Language Proficiency and Labour Market Performance of Immigrants in the UK

55 Pages Posted: 13 Mar 2001

See all articles by Christian Dustmann

Christian Dustmann

University College London; Institute for Fiscal Studies (IFS); Centre for Economic Policy Research (CEPR)

Francesca Fabbri

Economist; CESifo (Center for Economic Studies and Ifo Institute for Economic Research); Institute for the Study of Labor (IZA)

Date Written: May 2000

Abstract

This paper uses two recent UK surveys to investigate labour market performance, the determinants of language proficiency, and the effect of language on earnings and employment probabilities of non-white immigrants. Our results show that language acquisition, employment probabilities, as well as earnings differ widely across non-white immigrants, according to their ethnic origin. Language has a strong and positive effects on employment probabilities. Furthermore, lack of English fluency leads to substantial earnings losses of immigrants. While earnings of white and ethnic minority natives develop in a similar manner, there is a large earnings gap between these two groups, and ethnic minority immigrants. English fluency contributes considerably to reducing these differences. Addressing the problems of measurement error and unobserved heterogeneity in language variables, our results indicate that measurement error in the language variable leads to underestimation of the importance of language for employment probabilities and earnings in straightforward regressions. In comparison with results found for other countries, language proficiency seems to be more important for labour market outcomes of UK immigrants.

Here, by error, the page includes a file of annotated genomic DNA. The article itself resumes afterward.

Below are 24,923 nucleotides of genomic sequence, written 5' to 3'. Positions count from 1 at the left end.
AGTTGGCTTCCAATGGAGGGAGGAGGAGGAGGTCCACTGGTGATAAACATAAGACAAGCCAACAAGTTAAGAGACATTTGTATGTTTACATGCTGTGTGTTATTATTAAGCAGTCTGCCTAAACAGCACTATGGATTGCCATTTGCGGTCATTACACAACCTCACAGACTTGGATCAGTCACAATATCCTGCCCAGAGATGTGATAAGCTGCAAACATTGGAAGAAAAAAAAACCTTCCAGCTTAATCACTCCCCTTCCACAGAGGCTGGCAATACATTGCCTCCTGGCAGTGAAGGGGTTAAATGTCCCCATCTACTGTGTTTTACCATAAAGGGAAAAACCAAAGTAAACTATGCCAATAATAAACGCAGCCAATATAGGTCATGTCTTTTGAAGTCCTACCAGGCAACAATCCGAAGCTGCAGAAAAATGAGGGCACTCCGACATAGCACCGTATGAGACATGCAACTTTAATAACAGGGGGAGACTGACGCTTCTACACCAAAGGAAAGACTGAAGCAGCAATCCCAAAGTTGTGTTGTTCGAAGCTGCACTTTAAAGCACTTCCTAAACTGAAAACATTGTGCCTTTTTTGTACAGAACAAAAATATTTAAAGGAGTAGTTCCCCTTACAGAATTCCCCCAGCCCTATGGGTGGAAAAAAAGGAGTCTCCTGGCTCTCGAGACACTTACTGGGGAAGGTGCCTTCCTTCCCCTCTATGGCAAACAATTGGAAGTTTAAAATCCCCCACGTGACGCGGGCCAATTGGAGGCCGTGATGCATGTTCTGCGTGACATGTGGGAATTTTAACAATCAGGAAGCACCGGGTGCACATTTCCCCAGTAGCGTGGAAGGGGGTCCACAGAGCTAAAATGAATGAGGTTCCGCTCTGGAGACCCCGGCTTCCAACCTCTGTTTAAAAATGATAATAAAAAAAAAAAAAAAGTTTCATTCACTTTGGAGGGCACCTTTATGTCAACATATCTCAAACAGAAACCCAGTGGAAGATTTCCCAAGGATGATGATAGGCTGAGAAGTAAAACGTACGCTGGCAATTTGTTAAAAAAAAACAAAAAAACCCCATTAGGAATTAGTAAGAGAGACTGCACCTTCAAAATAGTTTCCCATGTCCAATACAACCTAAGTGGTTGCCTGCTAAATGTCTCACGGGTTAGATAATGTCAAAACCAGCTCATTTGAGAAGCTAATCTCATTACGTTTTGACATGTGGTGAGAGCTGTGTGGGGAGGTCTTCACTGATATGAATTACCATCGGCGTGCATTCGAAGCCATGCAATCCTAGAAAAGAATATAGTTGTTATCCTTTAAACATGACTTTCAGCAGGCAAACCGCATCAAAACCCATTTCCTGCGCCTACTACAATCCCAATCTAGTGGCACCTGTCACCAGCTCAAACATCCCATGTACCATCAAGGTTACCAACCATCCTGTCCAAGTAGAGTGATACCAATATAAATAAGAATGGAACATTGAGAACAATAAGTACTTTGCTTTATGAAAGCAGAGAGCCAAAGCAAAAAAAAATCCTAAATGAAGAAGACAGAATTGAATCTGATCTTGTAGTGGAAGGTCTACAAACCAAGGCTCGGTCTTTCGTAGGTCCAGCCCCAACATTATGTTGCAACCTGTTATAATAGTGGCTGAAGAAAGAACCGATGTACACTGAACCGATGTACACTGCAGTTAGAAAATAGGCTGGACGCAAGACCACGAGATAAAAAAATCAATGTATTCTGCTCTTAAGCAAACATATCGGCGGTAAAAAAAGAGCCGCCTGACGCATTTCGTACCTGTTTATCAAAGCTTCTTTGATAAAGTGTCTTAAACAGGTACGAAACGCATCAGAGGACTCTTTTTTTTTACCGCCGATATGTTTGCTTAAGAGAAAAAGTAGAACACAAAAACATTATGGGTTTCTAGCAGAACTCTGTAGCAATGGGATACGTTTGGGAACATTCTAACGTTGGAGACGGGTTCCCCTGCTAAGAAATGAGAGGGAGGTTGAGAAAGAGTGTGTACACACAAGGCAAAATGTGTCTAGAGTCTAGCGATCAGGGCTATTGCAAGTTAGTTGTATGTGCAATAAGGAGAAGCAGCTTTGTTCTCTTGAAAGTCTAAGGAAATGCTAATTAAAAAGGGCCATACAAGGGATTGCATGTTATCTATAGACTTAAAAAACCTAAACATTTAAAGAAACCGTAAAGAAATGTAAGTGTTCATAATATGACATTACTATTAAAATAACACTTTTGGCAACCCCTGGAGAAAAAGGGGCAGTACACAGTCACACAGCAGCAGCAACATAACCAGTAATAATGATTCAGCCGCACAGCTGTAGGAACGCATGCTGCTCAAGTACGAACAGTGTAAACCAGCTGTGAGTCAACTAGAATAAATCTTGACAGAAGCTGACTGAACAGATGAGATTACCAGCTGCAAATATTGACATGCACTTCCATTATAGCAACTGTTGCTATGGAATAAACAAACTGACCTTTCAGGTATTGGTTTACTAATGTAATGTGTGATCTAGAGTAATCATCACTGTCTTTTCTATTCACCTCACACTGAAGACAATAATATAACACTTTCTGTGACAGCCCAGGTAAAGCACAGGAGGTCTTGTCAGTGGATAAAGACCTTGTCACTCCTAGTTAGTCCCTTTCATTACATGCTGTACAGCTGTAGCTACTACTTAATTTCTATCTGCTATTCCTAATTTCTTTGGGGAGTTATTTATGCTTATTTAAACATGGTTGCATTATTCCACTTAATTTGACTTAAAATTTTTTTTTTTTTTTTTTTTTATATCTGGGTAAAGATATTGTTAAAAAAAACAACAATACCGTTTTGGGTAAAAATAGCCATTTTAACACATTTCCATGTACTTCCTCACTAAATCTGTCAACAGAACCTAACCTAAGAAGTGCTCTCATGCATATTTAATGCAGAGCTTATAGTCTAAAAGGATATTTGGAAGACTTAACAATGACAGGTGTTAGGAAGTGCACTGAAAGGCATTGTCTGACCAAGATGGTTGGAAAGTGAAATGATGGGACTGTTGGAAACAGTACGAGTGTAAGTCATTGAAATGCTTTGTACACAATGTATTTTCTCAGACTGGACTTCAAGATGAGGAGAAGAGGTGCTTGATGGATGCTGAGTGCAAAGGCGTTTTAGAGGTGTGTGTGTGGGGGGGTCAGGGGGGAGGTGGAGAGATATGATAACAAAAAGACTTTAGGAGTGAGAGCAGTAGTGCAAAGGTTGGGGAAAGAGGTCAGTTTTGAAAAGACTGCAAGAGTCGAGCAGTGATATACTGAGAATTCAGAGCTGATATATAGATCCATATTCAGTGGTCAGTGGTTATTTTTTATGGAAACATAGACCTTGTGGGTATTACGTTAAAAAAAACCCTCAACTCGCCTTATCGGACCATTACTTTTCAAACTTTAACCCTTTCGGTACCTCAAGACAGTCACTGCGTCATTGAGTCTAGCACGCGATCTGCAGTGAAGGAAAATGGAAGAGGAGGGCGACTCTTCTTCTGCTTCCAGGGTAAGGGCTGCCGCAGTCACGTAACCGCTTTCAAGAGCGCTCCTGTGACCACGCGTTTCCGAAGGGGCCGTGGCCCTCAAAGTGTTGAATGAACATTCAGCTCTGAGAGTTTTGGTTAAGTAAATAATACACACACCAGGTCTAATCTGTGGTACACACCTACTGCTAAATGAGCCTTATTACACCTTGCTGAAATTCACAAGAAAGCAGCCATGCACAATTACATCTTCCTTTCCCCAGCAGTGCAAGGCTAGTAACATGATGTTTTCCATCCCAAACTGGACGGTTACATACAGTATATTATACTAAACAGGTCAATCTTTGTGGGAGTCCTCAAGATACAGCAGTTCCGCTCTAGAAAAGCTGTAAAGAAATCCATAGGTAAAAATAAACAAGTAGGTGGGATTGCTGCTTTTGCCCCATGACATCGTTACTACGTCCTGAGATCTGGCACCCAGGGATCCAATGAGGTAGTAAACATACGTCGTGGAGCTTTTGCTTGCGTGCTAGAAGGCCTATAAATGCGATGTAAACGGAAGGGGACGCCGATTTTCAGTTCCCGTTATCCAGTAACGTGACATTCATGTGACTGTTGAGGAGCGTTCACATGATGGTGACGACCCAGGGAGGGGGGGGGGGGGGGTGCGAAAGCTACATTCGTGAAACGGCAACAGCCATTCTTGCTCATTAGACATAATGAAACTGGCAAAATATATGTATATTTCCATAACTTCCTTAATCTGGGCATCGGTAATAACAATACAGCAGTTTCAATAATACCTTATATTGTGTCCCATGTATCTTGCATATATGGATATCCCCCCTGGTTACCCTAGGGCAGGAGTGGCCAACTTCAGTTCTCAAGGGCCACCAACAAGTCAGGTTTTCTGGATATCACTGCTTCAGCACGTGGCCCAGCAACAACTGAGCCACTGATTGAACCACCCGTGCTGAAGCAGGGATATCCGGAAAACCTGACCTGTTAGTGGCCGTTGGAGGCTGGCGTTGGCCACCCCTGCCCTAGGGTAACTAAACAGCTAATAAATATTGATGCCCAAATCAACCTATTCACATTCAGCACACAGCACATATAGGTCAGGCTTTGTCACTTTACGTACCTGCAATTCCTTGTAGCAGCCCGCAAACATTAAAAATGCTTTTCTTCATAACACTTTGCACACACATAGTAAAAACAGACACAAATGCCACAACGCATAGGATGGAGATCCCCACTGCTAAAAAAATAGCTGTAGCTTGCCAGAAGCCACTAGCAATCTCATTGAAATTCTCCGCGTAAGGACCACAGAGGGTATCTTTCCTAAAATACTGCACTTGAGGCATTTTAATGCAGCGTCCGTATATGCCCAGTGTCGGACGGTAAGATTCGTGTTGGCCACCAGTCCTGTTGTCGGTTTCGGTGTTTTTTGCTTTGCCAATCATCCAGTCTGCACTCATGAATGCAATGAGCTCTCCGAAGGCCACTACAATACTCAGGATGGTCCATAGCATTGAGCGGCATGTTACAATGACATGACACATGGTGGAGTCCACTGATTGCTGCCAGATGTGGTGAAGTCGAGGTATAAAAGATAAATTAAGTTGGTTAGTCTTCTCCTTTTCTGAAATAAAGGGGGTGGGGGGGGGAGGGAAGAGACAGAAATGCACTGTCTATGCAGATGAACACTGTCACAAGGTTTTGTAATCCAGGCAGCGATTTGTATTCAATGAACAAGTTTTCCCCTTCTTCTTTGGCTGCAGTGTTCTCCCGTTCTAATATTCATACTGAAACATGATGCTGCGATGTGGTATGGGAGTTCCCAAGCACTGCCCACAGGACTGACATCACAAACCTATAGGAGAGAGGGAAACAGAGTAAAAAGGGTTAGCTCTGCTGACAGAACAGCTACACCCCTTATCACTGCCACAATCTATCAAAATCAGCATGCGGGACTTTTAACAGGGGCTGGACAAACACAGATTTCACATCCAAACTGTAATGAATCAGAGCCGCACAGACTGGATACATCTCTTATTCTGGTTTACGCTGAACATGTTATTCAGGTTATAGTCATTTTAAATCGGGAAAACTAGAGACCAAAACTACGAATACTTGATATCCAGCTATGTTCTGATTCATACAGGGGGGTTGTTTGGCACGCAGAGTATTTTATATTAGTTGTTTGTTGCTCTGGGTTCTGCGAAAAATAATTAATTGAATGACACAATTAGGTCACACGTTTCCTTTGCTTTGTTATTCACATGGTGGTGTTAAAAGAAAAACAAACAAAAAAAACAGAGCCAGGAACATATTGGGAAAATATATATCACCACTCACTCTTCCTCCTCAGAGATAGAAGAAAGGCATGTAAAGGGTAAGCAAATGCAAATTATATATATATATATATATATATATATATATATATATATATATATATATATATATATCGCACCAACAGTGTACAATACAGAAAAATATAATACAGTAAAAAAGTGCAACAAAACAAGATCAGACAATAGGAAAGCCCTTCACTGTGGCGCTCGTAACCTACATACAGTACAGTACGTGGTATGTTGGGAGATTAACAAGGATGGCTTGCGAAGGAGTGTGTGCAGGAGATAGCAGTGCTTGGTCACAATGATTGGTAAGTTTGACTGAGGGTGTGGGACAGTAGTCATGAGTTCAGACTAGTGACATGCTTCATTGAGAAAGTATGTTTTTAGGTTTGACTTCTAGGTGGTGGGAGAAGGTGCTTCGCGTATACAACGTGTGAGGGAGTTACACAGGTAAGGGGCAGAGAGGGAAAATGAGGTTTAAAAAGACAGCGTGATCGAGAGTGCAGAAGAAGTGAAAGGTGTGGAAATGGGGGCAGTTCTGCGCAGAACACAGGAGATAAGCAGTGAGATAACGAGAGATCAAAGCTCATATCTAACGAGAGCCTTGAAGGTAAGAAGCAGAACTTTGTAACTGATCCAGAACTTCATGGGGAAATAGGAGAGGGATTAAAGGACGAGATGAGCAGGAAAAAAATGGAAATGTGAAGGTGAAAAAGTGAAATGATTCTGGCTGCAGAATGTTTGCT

Keywords: Economics of minorities, human capital formation, immigrant

JEL Classification: J15, J24, J61, R23

Suggested Citation

Dustmann, Christian and Fabbri, Francesca, Language Proficiency and Labour Market Performance of Immigrants in the UK (May 2000). Available at SSRN: https://ssrn.com/abstract=233909

Christian Dustmann (Contact Author)

University College London ( email )

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Centre for Economic Policy Research (CEPR)

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Francesca Fabbri

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